From my colleague Dan Lowenstein
VOLOKH at mail.law.ucla.edu
Sun Dec 10 11:25:48 PST 2000
I thought I'd pass along an interesting perspective from my
colleague Dan Lowenstein, who's one of the top election law specialists in
the country. Dan is a moderate Democrat -- he worked for Jerry Brown and
was Brown's appointee to be the first head of the state Fair Political
Practices Commission -- but I've generally found him to be refreshingly
trans-partisan. This message was originally Dan's response to a query from
a nonlawyer colleague in another department here at UCLA.
> -----Original Message-----
> From: Lowenstein, Daniel [SMTP:lowenste at mail.law.ucla.edu]
> Sent: Saturday, December 09, 2000 6:30 PM
> To: Election-law Listserver (E-mail)
. . .
> I can very easily understand your outrage at what the Supremes did
> today. But to keep things in perspective, you should realize that
> partisans on the other side of the fence have exactly the save outrage at
> what the Florida court did yesterday. Because I had mixed views of the
> Florida Supreme Court's action, I also have mixed views regarding today's
> action by the U.S. Supreme Court. I have long been distressed by
> appellate judges being much too willing (in my opinion) to dictate public
> policy in a variety of areas, especially (because it is my specialty)
> related to election law. Both courts seem to me to be guilty of this.
> Perhaps a broader portion of the public will learn from these that the
> slogan, "the rule of law," can sometimes be a mask for the exercise of
> political power by individuals who are not held accountable to the public
> through competitive elections.
> What I liked about the Florida Supreme Court's decision, as a
> policy matter, was the requirement of a statewide recount. What I didn't
> like about it was two things. First, I believe it is fundamentally flawed
> by incorporating the results of the county boards' counts of Broward and
> part of Miami-Dade. From what I could tell this morning, most of the
> counts were being held along much more objective lines, analogous to those
> used in Palm Beach. To mix recounts held according to objective standards
> with recounts that appear to have been biased in two heavily Democratic
> areas, would not have been fair. Broward and all of Miami-Dade should
> have been required to be recounted, under Judge Lewis' supervision.
> The other and even more serious problem with the Florida Supreme
> Court's decision was the lateness of the hour. I believe the odds were
> against the recount and subsequent legal proceedings, including another
> appeal to the Florida Supreme Court, being completed by the end of
> Tuesday. There were four possibilities. Two would have been fine: the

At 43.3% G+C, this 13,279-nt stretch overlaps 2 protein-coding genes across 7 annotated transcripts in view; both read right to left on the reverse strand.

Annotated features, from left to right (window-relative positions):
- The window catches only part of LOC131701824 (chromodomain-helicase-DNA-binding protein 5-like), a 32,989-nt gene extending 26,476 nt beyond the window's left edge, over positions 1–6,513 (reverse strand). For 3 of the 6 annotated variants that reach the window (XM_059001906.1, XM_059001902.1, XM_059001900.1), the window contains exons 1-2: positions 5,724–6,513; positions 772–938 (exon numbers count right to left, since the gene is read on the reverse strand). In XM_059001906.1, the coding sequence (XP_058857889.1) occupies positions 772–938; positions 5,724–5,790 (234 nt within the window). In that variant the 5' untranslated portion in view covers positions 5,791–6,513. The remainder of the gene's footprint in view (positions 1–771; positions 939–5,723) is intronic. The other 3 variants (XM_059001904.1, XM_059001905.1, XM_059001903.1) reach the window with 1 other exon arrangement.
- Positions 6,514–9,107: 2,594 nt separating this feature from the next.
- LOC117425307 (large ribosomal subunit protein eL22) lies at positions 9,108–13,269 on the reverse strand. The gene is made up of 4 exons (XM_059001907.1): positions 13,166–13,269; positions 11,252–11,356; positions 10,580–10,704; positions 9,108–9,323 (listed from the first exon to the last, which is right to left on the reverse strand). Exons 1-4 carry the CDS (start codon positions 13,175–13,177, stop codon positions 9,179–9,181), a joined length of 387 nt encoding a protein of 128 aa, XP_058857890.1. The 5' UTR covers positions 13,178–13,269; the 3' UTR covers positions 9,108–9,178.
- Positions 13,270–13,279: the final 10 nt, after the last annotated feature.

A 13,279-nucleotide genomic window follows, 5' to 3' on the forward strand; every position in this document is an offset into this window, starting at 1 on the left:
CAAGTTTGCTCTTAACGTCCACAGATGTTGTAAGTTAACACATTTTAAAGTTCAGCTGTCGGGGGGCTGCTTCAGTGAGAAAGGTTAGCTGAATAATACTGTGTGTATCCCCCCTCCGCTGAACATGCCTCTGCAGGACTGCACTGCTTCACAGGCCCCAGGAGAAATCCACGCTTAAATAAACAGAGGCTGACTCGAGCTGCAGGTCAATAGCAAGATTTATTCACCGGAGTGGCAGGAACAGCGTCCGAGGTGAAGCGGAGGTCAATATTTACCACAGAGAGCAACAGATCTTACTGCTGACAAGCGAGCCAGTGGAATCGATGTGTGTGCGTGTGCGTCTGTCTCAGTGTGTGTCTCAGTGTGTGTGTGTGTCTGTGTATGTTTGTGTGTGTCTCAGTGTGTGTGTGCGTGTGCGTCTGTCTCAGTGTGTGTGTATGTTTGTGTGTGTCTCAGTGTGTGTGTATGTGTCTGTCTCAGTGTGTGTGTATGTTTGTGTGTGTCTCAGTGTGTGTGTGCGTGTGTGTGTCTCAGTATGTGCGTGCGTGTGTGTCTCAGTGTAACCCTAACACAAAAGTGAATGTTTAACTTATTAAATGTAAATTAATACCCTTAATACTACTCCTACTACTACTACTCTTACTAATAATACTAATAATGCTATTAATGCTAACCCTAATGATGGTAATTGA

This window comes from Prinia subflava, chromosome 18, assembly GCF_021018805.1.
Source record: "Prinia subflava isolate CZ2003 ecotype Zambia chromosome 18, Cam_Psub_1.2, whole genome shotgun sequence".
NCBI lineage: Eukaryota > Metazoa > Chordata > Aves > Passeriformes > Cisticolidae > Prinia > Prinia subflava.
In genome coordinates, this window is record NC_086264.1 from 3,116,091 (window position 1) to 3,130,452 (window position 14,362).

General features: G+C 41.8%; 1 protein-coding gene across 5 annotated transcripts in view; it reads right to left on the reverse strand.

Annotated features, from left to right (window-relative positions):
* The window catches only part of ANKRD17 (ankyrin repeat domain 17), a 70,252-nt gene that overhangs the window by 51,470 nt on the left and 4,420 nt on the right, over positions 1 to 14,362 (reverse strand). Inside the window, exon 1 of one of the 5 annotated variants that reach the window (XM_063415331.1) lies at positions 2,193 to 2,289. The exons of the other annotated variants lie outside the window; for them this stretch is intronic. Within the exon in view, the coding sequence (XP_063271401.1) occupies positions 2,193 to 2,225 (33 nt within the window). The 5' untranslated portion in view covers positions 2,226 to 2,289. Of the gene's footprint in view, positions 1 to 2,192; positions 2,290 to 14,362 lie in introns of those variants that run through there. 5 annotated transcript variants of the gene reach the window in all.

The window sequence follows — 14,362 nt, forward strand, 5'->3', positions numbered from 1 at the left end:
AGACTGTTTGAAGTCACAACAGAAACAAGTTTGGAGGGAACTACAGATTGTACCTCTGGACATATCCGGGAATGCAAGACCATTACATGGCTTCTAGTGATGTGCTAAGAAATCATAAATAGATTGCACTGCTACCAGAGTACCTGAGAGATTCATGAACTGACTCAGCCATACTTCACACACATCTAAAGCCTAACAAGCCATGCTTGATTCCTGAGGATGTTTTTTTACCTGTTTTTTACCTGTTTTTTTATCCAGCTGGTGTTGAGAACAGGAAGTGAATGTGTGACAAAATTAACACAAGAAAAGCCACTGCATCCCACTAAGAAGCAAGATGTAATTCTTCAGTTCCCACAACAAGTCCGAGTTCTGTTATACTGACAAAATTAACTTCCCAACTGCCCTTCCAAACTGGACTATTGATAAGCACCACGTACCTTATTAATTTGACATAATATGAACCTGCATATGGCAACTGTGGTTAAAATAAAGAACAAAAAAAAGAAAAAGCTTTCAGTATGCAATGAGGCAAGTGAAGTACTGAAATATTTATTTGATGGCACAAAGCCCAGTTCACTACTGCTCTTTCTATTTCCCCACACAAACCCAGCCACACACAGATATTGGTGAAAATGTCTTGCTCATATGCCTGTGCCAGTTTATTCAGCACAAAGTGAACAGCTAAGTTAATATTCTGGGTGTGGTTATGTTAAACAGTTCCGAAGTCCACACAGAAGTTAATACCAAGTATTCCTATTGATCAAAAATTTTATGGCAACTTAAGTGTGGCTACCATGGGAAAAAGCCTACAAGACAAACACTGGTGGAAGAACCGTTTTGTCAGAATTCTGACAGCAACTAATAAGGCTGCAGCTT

> count got completed and (a) Bush won or (b) Gore won. The other two
> possibilities were that the counts would have only been partially
> completed. In one of those, Bush would still have been leading. That
> would have been okay, because it would not have been substantially
> different from the situation before the recounts began. But the fourth
> possibility would have been that Gore was in the lead, but because of the
> incompleteness, Bush would still be the winner. That would have been the
> worst imaginable situation. Though there is much that I sympathize with
> in the Florida Supreme Court decision, the fact that it made the fourth
> possibility possible leads me to believe that fundamentally, it was a
> highly irresponsible act.
> Also, because of that fourth possibility, I don't think the
> question of balancing the irreparable harms is as easy as you do. I agree
> that the irreparable harm to the Gore campaign is momentous. Indeed, I
> cannot now think of a plausible path to victory for Gore. But it is
> plausible to believe that if they know they are going to overrule the
> Florida Supreme Court anyway, then it is better for them to do it now.
> Although that is a plausible view, it is not my view. The reason is that
> if they had denied the stay and if the recount were completed and if Gore
> were the winner, then it would become extremely difficult for the Supreme
> Court to overcome that result. The conservative majority might have
> foreseen that possibility and issued the stay in a kind of Ulysses and the
> Sirens strategy. Ulysses' strategy was quite rational, but not
> necessarily the kind of behavior I look for in a Supreme Court justice.
> None of this has anything to do with what (I think) I sent to
> Salon, which was that I thought the Florida decision was quite vulnerable
> under the federal constitution and statutes, as the U.S. Supreme Court was
> reading them. That turned out to be true, apparently. But I was somewhat
> surprised that they issued a stay. And although, as the above indicates,
> I think there are a lot of other important considerations, I share your
> frustration at this count being called off. Seeing those county officials
> and volunteers coming in on Saturday and doing their best to cope with a
> variety of difficult problems seemed like a little picture of America at
> its best.
> Daniel H. Lowenstein
> UCLA Law School
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